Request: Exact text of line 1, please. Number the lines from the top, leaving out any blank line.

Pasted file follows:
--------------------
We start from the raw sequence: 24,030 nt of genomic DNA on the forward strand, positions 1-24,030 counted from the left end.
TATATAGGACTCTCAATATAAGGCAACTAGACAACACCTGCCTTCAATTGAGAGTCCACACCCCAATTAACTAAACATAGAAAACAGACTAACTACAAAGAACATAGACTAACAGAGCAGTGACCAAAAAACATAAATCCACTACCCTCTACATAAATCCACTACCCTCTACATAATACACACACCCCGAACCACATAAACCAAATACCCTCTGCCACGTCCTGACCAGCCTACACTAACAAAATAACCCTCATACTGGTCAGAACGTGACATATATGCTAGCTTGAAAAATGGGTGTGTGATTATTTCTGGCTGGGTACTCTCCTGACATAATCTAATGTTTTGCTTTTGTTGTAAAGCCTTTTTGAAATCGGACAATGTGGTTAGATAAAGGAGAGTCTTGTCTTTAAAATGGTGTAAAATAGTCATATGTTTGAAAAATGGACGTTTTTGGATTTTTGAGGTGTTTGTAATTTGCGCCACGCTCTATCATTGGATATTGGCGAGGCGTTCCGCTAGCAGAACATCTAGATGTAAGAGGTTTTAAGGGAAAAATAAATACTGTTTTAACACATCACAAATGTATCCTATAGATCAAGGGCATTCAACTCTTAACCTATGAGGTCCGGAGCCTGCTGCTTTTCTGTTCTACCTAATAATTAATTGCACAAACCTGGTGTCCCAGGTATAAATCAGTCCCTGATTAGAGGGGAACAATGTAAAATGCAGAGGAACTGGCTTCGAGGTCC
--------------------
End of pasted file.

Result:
We start from the raw sequence: 24,030 nt of genomic DNA on the forward strand, positions 1-24,030 counted from the left end.